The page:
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Four Ways I Dealt With Imposter Syndrome As A Female Entrepreneur In The UAE According to one study, 75% of women in leadership positions have experienced imposter syndrome across their professional journeys, and if you're a woman of colour, that feeling is amplified.

By Aakanksha Tangri

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Ever felt like you weren't good enough, or you got that job simply because you got lucky?

Me too.

Imposter syndrome or that feeling like you don't deserve your achievements, or that you are a fraud, is something a lot of us can relate to, and more so if you're a woman. It's something even Michelle Obama has experienced. According to one study, 75% of women in leadership positions have experienced imposter syndrome across their professional journeys, and if you're a woman of colour, that feeling is amplified.

Constantly doubting yourself, or not embracing your achievements, is a pattern that we need to break. Since I've become an entrepreneur, I've worked hard on ensuring I unlearn my internal biases, and work towards overcoming my imposter syndrome as I navigated entrepreneurship.

The feelings of self-doubt seemed to crop up whether I was getting on a simple phone call to explain what I was planning to do with my business, right before I fell asleep as I played out worst-case scenarios, and even during meetings. Once I recognized that this was holding me back, I looked at ways that I could work past this. Here are some tips based on my own experience as an entrepreneur:

1. Acknowledge the feelings Recognizing that you're going through these feelings, which are often shaped by external and internal factors, is the first step. Know that we are often our worst critics, so chances are that we are being unnecessarily tough on ourselves, and affecting our own self-esteem. Hindsight is 20/20; so, look at previous instances where you've doubted or second-guessed yourself and your capabilities. What is it about these situations that makes you feel that way? Do you see a pattern? Perhaps these come up before a presentation, or in social settings. Understanding what triggers these feelings will allow you to come up with constructive coping tools during these moments.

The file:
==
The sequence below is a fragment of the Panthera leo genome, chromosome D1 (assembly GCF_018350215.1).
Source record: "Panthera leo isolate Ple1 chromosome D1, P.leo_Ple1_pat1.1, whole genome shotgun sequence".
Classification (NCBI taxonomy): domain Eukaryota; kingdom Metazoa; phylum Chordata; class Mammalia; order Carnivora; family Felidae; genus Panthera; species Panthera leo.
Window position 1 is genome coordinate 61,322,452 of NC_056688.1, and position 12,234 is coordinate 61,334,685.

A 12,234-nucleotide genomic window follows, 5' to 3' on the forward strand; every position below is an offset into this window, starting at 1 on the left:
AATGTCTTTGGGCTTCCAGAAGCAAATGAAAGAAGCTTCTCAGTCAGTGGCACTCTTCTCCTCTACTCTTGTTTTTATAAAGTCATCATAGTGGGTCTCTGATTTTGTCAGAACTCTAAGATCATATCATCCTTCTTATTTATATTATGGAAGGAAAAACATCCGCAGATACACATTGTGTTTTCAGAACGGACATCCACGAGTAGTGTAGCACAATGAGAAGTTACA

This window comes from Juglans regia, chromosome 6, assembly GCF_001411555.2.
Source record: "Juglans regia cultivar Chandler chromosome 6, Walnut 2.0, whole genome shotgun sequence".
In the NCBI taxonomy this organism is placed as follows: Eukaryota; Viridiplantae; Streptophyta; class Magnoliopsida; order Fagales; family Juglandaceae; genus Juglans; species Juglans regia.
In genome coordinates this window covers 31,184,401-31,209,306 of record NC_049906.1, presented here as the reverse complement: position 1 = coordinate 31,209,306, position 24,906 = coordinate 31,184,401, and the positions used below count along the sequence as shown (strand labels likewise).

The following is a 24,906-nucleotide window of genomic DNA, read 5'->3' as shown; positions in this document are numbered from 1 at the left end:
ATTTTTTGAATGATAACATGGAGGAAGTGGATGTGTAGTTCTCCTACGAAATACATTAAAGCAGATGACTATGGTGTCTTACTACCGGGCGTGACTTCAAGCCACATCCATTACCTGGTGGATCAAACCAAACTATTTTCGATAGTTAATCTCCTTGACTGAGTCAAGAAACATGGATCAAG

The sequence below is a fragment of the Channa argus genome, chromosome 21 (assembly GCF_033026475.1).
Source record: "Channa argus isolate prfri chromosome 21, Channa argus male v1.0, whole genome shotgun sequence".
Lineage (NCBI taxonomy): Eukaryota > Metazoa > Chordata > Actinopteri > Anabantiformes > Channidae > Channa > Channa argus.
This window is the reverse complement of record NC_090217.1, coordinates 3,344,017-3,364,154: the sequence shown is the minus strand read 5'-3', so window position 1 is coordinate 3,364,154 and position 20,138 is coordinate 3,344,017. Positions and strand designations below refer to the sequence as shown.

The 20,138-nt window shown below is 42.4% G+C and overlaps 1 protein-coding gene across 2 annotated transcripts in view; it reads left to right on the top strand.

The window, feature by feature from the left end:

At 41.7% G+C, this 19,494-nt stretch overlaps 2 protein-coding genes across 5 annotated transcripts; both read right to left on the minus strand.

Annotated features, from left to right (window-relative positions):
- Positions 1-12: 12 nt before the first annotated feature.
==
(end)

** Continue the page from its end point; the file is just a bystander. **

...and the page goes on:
2. Write down your achievements We are so often focused on the negatives and everything working against us that we don't spend enough time recognizing and reflecting on our journey, and how far we have come. Write down everything you're proud of, including your milestones outside of your professional life. This can be anything from holding your own during a meeting, to telling a colleague you want to lead a presentation, showing up for a friend during a tough time, or even starting therapy. Every achievement, big or small, matters, and it helps you in your journey. Refer back to these accomplishments when you find yourself struggling, or when those feelings of imposter syndrome creep back into your life. It'll remind you that you're the same person who has been able to overcome challenges, and still reach where you are.

3. Let go of that perfectionist mindset In my personal experience, I had been so focused on ensuring everything was perfect that even the smallest mix-up would send me down a path of intense self-doubt and negativity. It would make me feel like I don't know what I'm doing, or I haven't done enough and that I'm not a good leader. Recognize that mistakes are a part of human nature, and that we learn as we stumble. We all make mistakes; we just need to learn from them. Just because something didn't go right the first time doesn't mean you're not worthy, or that you don't deserve the opportunities that are coming your way. Nothing will ever be perfect; so, we need to actively learn from roadblocks, and learn to let go.

4. Cultivate a support system Foster a network, whether that's at work or outside, which offers you a safe space. It's so important to have a support group that can help us through the tough moments, and remind us that there's more to us than our insecurities. It will help you realize you're not alone. We're all in this together. Having conversations around your fears, and normalizing speaking out about topics such as imposter syndrome, will help us overcome them. Your tribe will uplift you, help bring you out of self-doubt, and remind you of your worth, and encourage you to not let imposter syndrome hold you back.

Related: Destigmatizing Conversations Around Mental Health At Your Workplace: The How-To

Aakanksha Tangri

Founder, Re:Set

Aakanksha Tangri is founder of Re:Set, which helps organizations boost employee retention, productivity and motivation with end-to-end employee well-being programs. Re:Set offers workplace wellness programs that cater to individuals across all professional levels, from executives to gig-economy workers in your organization. 

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